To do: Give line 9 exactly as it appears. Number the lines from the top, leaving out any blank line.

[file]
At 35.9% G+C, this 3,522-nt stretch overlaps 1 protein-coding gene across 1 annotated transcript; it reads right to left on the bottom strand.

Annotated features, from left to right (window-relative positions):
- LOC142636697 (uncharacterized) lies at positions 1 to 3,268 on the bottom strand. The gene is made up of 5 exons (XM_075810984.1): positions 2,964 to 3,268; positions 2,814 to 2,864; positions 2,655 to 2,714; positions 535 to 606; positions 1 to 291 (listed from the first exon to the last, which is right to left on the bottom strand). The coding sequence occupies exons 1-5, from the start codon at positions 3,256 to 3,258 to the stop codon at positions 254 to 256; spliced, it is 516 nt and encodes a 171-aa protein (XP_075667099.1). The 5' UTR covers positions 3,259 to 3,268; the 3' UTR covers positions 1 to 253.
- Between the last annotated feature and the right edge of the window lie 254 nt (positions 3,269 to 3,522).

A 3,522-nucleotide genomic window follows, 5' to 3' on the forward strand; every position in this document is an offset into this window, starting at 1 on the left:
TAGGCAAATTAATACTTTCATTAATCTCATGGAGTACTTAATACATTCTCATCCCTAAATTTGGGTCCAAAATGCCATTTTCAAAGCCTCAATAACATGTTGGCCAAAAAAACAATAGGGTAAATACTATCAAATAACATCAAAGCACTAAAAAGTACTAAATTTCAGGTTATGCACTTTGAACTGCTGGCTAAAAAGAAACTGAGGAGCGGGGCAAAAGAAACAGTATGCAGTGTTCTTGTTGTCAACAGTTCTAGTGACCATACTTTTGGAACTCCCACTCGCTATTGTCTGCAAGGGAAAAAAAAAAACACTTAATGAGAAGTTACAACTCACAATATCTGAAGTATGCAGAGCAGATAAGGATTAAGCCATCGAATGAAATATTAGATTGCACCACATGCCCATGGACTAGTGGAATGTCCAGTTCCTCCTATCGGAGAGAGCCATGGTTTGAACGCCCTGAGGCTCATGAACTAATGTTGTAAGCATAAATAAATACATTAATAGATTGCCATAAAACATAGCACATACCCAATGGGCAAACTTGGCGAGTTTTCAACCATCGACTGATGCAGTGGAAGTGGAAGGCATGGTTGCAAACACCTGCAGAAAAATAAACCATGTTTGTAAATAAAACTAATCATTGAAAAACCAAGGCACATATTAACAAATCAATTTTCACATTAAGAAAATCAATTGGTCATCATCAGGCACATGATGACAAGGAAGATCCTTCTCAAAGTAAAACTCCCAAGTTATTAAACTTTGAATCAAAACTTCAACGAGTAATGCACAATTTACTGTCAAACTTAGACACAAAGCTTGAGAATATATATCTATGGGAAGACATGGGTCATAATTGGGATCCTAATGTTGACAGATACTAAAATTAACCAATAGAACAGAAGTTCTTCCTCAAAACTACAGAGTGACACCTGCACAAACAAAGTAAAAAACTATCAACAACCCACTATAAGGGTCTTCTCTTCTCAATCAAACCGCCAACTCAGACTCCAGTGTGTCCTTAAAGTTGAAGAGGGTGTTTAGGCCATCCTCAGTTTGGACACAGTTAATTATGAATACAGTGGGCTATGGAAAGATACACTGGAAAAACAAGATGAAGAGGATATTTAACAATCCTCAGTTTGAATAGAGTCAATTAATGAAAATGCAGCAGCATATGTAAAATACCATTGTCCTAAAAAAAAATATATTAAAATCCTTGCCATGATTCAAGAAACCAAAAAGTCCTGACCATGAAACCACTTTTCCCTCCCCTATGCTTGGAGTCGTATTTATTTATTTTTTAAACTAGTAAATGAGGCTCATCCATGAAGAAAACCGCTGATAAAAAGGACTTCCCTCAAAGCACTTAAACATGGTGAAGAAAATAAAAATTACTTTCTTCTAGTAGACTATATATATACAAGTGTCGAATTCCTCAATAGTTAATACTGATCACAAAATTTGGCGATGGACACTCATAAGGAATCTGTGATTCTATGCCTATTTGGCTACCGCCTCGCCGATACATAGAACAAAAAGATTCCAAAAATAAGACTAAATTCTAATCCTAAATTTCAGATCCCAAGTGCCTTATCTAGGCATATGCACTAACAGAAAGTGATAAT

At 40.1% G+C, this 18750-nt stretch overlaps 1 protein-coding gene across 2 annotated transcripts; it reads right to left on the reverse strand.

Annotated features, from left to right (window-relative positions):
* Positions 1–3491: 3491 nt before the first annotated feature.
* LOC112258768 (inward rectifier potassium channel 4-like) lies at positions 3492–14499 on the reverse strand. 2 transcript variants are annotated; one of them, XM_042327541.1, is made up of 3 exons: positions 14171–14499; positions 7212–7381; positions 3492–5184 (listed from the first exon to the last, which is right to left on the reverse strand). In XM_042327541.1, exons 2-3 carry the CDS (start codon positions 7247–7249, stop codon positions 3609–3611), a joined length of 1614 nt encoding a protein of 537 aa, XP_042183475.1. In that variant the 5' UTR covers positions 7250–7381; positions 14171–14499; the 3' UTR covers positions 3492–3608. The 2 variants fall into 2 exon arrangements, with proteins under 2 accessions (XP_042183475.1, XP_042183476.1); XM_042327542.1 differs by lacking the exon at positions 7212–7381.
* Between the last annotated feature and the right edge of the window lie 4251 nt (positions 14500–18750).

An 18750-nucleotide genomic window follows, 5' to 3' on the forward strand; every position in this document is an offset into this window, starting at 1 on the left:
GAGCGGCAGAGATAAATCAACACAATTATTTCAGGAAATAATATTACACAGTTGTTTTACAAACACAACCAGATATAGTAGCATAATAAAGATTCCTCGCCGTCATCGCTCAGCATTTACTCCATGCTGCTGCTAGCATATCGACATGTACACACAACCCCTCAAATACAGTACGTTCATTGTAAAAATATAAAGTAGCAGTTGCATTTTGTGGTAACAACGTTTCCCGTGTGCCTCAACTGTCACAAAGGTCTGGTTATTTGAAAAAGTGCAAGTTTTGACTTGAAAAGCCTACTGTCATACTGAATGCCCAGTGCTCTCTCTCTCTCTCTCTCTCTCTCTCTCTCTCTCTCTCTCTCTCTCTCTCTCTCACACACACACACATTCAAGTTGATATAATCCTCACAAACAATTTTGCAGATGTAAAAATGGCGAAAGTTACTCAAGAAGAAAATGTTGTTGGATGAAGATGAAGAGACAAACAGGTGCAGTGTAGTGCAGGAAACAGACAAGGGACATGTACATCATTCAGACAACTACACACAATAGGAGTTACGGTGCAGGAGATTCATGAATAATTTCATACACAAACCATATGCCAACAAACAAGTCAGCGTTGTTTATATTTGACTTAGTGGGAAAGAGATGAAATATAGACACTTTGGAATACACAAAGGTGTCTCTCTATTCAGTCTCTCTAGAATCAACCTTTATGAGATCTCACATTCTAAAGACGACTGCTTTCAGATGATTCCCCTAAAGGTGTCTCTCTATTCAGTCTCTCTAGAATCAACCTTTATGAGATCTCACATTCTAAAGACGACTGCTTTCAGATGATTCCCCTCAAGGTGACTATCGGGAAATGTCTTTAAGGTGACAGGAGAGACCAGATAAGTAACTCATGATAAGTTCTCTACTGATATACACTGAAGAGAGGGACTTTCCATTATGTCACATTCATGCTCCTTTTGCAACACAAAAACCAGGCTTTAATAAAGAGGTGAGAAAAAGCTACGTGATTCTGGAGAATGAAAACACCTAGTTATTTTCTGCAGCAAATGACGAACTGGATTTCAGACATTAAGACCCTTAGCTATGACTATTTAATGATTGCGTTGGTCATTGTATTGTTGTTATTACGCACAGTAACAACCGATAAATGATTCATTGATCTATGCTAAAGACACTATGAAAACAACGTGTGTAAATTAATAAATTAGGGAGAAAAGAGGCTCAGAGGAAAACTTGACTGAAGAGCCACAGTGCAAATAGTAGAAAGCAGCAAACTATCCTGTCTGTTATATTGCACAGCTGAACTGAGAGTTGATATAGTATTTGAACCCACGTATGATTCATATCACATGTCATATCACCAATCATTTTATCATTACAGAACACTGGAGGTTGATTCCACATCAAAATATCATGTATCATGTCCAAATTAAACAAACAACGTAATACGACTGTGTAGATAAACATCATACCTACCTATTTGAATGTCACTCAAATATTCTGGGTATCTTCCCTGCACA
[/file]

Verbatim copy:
* Positions 1–3491: 3491 nt before the first annotated feature.